I'd like to test your compile John, is it possible to make it available on RW (I found there your ICL 11.1 32 bit compile) or send it directly here? Is it optimized for any kind of processor instruction set (SSE2, SSE3...), or otherwise how can I get info on how to do it (I run an Intel Core 2 Duo)? I'll give a try at forart.eu and lamedude method (thanks for the link to the tutorial)

Same question than lamedude: is there any community preferred tool for measuring flac encoding/decoding speed, or we should just use CLI/foobar's log info?

Many thanks.

Reasons for edit: typos and grammar

This post has been edited by Isayama: Feb 18 2012, 18:13
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lvqcl
post Feb 18 2012, 18:32
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I use timer.exe from 7-Benchmark: http://sourceforge.net/projects/sevenmax/files/7-Benchmark/
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Martel
post Feb 19 2012, 10:37
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QUOTE
For threading I recommend using Intel's free TBB library. It's very fast, cross platform, simple to use and has an important feature - malloc replacement.
I used it in a previous project - 1M lines of code, multithreaded application on Linux x64. Just the malloc replament boosted performance by 3x without changing any code (1 line in the makefile).

Malloc replacement in a multi-threaded application is only going to help in case all the threads are doing mallocs/frees repeatedly/in parallel (the normal heap is a serialization/choke point). I'm not sure why an encoder would need to do that when it could have most of the buffers "static" (malloc'd upon startup, freed upon exit).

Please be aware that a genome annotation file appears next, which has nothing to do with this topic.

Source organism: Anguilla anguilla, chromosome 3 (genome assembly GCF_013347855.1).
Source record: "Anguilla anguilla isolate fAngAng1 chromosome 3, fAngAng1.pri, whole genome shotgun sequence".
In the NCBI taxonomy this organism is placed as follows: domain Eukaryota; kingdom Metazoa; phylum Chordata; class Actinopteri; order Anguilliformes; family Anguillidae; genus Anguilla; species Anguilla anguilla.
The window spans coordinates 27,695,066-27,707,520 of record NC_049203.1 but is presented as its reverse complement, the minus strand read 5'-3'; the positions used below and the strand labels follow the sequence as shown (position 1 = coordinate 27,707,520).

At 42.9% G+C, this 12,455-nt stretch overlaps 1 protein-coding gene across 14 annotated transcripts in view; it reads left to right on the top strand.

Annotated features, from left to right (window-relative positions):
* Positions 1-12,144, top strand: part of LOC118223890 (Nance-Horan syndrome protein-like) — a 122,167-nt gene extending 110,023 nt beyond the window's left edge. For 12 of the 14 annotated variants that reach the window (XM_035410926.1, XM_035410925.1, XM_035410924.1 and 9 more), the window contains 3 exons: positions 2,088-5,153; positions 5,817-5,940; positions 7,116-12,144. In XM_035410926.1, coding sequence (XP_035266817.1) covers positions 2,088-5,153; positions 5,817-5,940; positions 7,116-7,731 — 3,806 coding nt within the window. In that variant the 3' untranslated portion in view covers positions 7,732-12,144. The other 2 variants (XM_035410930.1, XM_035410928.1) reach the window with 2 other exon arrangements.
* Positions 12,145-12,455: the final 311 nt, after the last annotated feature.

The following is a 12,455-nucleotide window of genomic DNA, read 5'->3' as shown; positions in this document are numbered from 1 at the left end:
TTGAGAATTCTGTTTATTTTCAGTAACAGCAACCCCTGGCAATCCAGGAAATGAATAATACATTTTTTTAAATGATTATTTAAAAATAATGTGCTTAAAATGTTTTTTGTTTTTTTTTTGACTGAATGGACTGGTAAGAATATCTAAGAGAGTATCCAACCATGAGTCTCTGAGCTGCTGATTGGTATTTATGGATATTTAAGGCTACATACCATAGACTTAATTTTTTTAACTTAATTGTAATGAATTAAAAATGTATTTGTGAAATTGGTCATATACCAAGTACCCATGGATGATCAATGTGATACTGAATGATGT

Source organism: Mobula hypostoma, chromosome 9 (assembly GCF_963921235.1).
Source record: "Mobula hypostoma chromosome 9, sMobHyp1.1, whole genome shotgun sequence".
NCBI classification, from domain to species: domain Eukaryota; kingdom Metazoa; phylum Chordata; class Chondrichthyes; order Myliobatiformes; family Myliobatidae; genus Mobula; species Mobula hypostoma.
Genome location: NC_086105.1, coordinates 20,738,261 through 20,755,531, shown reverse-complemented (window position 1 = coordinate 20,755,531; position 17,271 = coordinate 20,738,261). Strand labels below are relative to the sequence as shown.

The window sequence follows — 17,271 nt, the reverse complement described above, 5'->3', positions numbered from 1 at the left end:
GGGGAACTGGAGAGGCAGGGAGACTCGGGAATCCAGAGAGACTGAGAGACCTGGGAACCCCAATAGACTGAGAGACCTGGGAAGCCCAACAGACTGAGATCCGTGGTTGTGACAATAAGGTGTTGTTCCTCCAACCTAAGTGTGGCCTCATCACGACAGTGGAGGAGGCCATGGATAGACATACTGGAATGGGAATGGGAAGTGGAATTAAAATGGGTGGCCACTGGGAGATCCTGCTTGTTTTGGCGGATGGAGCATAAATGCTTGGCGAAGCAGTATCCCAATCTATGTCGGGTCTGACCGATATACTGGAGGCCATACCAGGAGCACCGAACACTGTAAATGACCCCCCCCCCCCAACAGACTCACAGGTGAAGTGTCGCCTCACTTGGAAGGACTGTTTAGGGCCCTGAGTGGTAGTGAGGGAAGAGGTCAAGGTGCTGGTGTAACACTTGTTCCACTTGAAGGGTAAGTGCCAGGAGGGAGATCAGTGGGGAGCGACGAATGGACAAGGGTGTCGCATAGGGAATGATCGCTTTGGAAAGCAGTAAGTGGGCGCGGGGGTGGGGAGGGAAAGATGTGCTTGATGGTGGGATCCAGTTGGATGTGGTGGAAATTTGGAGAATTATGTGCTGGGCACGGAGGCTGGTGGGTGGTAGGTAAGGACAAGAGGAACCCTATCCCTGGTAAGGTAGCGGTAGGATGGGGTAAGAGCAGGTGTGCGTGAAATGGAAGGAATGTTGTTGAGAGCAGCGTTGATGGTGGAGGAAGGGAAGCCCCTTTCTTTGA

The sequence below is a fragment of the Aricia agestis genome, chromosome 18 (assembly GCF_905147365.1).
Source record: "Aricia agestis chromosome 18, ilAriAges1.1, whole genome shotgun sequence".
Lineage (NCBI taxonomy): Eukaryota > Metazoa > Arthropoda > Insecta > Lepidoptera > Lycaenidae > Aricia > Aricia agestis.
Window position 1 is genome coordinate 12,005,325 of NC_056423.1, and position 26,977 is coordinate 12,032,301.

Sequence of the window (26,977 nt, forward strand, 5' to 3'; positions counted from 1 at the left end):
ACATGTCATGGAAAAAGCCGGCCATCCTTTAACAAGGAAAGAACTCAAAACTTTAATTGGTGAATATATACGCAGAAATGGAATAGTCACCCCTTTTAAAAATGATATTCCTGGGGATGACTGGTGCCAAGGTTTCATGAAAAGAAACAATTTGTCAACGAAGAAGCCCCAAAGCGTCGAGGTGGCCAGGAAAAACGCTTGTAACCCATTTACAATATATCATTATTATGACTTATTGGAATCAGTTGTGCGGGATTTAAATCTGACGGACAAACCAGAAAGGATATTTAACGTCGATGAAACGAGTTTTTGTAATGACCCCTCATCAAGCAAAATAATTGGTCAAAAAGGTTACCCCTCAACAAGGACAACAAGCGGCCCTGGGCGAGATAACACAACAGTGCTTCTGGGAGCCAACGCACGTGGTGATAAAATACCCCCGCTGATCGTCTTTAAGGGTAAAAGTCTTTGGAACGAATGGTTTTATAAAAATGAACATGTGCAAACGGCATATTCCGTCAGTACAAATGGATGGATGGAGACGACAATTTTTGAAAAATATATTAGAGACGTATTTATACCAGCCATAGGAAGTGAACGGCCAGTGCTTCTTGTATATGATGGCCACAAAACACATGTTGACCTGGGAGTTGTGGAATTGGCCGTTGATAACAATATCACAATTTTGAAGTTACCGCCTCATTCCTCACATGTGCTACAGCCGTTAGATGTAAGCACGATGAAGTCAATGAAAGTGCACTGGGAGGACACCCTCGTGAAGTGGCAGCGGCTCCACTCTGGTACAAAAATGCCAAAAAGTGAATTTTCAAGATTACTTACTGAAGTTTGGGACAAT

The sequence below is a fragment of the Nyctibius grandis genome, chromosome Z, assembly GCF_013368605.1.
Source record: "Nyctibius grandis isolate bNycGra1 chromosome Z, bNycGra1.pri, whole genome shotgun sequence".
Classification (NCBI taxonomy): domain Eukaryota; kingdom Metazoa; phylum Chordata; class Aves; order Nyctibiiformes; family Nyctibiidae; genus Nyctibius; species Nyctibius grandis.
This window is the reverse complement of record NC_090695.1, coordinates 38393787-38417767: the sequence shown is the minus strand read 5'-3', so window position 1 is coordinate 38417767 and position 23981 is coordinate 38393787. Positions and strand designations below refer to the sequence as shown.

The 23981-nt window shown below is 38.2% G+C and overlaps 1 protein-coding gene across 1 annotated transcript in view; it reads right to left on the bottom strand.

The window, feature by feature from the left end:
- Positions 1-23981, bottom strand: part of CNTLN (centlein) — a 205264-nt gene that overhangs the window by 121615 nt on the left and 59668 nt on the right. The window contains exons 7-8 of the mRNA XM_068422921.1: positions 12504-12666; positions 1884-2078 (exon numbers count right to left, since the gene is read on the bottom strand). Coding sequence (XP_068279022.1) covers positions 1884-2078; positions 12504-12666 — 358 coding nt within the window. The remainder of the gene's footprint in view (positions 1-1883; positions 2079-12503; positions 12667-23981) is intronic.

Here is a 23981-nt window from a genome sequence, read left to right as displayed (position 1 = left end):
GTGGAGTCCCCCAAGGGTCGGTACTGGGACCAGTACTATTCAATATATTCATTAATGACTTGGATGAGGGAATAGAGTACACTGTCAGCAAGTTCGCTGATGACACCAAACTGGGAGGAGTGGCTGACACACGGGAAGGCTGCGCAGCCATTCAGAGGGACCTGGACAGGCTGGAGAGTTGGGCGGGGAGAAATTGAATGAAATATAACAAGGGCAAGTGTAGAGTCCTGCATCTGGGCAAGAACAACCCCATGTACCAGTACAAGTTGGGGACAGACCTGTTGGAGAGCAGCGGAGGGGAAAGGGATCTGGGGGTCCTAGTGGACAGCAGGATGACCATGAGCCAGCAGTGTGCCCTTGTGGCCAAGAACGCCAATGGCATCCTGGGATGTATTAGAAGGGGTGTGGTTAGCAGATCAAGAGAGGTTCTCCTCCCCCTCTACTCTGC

It's great for server code with lots of messaging and modeled dynamic data types.


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GeorgeFP
post Feb 19 2012, 11:06
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For a x64 multicore FLAC encoder, see here: http://www.hydrogenaudio.org/forums/index....showtopic=76193
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kalen3285
post Feb 19 2012, 16:47
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QUOTE (GeorgeFP @ Feb 19 2012, 05:06) *
For a x64 multicore FLAC encoder, see here: http://www.hydrogenaudio.org/forums/index....showtopic=76193


Where can I download this? The links I saw on the first post are dead. Thanks.


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GeorgeFP
post Feb 19 2012, 17:49
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The download link is http://www.thinkmeta.de/download/fpStream_1_0_0_23.7z
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antman
post Mar 29 2012, 01:12
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QUOTE (john33 @ Dec 1 2011, 10:18) *
I also did some testing with an ICL 12.1 x64 compile and came to much the same conclusion. I can make it available if anyone is interested, but the gains aren't worth shouting about.


I'd like a copy. I don't see slight gains as being a reason not to use it.
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denastig31
post Jan 12 2013, 04:05
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Hi, my question is not consirned with FLAC x64 build but i guess you guys might help me.

I have a flac source code v1.2.1
I am trying to build the libflac library static for C using VS2010
can i build the library without the the support of OGG and NASM?

what are the steps?

Thank you
-denver
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john33
post Jan 12 2013, 16:33
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QUOTE (denastig31 @ Jan 12 2013, 03:05) *
Hi, my question is not consirned with FLAC x64 build but i guess you guys might help me.

I have a flac source code v1.2.1
I am trying to build the libflac library static for C using VS2010
can i build the library without the the support of OGG and NASM?

what are the steps?

Thank you
-denver

From memory, remove 'FLAC__HAS_OGG' and change 'FLAC__HAS_NASM' to 'FLAC__NO_ASM'.

HTH